OPTION #2 - RELATIVE INDEX ADJUSTMENT. As the market falls, the “market multiple” decreases – which has ripple effects through the price targets in Alpha Theory. For those who cannot re-underwrite all of their targets for the new market paradigm, the application offers an easy-to-use feature called ‘Relative Index Adjustment’. This basically adds back the move of the market to an asset’s expected return, and the following would be an illustrative example. If the market is down 11%, then most assets’ prices will also be down and their suggested position sizes will increase. Now let’s turn on the Relative Index Adjustment. If every asset is down 11%, commensurate with the market move, then Alpha Theory will adjust the prices so that there is no change (-11% Stock Move minus -11% Market Move = 0% change) and thus no suggested change in position size. The beauty of this system is that you can turn it on and off and the Market Move is calculated since the last price target update. So if an analyst updates a price target, the Market Move gets set back to zero because the analyst would take into account the new “market multiple.”
OPTION #3 - REUNDERWRITE CONSERVATIVE PRICE TARGETS. Fundamental investors recognize that there is no absolute intrinsic value for each asset because their assumptions are subjective. There is, however, a range of assumptions that span from aggressive to conservative. Down markets imply that pushing your assumptions to the conservative end of the spectrum may be appropriate. After doing this, you can see which assets are still suggested buys and which are not. The confidence imbued by using the most conservative assumptions allows you to be aggressive with add and trim decisions.
A few views to help isolate where to start the re-underwriting process are:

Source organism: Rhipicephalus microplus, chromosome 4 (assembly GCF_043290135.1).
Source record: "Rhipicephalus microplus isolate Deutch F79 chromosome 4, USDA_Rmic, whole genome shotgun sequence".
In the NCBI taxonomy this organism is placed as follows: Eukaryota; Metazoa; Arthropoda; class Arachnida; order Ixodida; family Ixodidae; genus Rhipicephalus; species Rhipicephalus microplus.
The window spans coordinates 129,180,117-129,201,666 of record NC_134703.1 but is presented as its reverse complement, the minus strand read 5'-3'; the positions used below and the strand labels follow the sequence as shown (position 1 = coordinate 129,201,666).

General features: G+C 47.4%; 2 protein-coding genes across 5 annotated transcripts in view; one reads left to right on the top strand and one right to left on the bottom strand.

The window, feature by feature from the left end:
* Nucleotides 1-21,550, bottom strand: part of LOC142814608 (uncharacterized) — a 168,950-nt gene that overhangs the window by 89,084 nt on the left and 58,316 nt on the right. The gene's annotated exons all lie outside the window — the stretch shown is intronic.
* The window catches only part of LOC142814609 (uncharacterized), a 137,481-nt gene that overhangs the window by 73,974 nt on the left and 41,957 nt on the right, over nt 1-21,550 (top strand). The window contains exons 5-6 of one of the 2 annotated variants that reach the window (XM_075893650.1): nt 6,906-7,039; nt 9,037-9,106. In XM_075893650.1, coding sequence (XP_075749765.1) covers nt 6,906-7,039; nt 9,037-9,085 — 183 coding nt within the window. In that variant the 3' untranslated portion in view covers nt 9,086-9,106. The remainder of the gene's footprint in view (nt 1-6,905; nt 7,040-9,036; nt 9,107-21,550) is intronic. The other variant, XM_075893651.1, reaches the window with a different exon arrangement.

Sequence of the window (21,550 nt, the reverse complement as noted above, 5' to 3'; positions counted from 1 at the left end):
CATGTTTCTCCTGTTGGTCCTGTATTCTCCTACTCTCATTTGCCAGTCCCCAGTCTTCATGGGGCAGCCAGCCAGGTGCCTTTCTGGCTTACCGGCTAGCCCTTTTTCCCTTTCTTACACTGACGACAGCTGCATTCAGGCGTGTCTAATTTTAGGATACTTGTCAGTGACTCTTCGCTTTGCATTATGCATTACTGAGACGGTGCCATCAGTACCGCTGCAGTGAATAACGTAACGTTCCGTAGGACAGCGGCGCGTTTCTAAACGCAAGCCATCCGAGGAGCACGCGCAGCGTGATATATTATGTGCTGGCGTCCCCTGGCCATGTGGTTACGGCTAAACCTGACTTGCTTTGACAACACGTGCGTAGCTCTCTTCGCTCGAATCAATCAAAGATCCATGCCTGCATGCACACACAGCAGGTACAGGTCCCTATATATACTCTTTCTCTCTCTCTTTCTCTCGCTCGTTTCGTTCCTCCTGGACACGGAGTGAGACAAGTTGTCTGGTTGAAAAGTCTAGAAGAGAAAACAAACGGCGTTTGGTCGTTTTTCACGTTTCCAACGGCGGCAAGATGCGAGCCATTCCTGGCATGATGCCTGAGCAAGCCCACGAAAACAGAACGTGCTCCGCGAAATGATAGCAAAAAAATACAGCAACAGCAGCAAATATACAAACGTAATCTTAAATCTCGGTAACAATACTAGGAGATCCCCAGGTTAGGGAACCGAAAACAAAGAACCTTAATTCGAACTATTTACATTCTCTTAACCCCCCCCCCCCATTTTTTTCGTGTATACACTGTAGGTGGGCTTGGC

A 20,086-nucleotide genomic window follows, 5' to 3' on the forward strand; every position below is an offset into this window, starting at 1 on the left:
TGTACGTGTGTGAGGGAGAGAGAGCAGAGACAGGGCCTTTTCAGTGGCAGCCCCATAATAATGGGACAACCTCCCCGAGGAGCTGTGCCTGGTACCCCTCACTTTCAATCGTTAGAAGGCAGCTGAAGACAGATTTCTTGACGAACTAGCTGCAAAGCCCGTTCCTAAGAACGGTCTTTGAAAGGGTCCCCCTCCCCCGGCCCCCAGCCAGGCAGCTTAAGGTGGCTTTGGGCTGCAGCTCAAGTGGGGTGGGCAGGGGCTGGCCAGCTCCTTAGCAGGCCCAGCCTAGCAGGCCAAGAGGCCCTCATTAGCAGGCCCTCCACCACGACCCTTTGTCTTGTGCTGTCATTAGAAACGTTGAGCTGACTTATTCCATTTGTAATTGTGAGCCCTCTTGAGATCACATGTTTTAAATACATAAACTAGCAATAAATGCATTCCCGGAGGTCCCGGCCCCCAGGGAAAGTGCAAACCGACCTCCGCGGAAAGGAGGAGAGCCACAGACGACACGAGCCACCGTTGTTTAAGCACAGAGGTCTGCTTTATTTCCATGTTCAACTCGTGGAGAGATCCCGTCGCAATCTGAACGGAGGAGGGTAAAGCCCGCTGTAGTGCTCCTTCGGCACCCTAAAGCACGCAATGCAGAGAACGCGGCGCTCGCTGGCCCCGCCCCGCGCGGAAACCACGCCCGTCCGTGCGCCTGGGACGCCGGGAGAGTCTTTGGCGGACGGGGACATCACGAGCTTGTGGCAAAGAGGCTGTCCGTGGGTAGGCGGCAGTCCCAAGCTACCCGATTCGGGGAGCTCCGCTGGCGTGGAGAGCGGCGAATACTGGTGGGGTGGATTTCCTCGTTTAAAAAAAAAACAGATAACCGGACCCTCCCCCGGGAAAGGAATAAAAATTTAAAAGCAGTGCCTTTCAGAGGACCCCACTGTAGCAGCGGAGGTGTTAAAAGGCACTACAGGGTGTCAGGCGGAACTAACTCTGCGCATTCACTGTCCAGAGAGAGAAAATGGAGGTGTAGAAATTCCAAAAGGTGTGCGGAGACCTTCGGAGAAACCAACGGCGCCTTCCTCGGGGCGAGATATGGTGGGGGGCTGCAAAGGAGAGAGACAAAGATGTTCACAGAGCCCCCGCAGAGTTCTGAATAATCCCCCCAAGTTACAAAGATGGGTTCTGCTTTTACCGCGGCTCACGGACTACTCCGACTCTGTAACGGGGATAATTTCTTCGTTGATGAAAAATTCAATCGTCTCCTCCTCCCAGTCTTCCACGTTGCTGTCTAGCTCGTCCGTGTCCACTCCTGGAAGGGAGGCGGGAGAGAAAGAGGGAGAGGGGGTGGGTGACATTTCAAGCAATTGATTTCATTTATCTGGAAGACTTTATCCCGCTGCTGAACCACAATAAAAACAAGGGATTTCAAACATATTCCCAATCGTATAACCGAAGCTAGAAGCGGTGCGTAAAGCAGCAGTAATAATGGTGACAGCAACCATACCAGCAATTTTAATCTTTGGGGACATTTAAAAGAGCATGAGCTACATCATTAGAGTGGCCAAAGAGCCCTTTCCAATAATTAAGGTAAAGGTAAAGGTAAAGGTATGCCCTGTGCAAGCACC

- Performance view: shows those assets that have suffered the most on an absolute and relative basis
- Group by Risk/Reward within 10%: groups the assets that are within 10% of Reward and 10% of Risk targets
While consideration of the aforementioned steps certainly is appropriate as you develop conviction about downward directionality for the market, it is also worth noting that volatile markets can often be followed by periods of relative calm and distinct upwardly-biased directionality – and of course this has been the pattern for the past several years now. So where in one week an analyst or PM sees a 1-year target as likely to be unachievable, the next week suddenly the expected return gap narrows considerably. In short, just when you may be losing faith in your targets, they can quickly fall back into an attainable range.
Directional markets that move quickly are challenging for many reasons. It is easy to throw up your hands and rationalize that “price targets don’t matter” or “our research is wrong”. It is hard to restrain those emotions and redouble your efforts to find the value that has been exposed in the quick, volatile relocation of asset prices. To do so requires a rigorous, disciplined process that begins with retesting assumptions (i.e., raising return hurdles, adjusting for the market move, and setting more conservative targets). If, after re-underwriting price targets and portfolio inputs, Alpha Theory is still recommending upsizings, then you can feel confident in your actions … even in a volatile, directional market.